Following a PhD in cellular immunology with Peter Beverley in London, Professor Drakesmith moved to Oxford to work with Alain Townsend on the function of the HFE gene, mutants of which had recently been identified as causing hereditary haemochromatosis.
The sequence and structural similarity of the HFE protein and MHC proteins suggested there are evolutionary and molecular links between immunity and iron metabolism. This theme was reinforced by the subsequent discovery of hepcidin, a small peptide resembling anti-microbial defensins, but which is now considered to be the master hormonal regulator of iron homeostasis.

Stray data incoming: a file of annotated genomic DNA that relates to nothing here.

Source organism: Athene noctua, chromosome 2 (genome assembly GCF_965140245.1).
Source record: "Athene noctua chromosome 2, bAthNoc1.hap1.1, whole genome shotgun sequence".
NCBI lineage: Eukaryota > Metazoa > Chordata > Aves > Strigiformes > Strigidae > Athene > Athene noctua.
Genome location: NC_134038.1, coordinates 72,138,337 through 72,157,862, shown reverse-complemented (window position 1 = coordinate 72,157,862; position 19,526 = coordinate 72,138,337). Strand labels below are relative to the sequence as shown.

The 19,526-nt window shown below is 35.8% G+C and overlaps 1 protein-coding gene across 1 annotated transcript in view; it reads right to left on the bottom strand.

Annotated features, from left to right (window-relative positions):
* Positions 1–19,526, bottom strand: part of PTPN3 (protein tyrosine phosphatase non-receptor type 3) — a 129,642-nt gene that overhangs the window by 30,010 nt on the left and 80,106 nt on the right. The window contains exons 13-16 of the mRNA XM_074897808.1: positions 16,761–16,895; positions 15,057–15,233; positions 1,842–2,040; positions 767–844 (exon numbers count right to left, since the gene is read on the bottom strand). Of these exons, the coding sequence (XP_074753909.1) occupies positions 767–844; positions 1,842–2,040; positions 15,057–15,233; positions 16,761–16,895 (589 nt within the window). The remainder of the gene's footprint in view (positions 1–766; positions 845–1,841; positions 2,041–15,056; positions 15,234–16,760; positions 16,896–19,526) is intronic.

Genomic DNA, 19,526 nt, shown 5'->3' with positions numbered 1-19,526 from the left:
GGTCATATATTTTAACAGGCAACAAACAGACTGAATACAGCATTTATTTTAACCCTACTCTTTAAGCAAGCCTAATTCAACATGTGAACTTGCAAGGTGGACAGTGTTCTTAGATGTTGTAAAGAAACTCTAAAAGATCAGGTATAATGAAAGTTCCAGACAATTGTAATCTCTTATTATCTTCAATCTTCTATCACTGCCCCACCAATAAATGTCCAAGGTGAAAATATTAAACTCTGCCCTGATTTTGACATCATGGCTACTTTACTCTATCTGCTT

Professor Drakesmith's team is defining how hepcidin is modulated during infections, by testing which aspects of pathogen recognition by the host influence hepcidin synthesis. Their aim is to assess whether deliberately altering hepcidin can control experimental infections of iron-requiring bacterial strains.
Professor Drakesmith and colleagues have made important contributions to our understanding of the role of hepcidin in human genetic disease, in paediatric anaemia, in infection, including malarial anaemia, and in elaborating hepcidin as a diagnostic tool.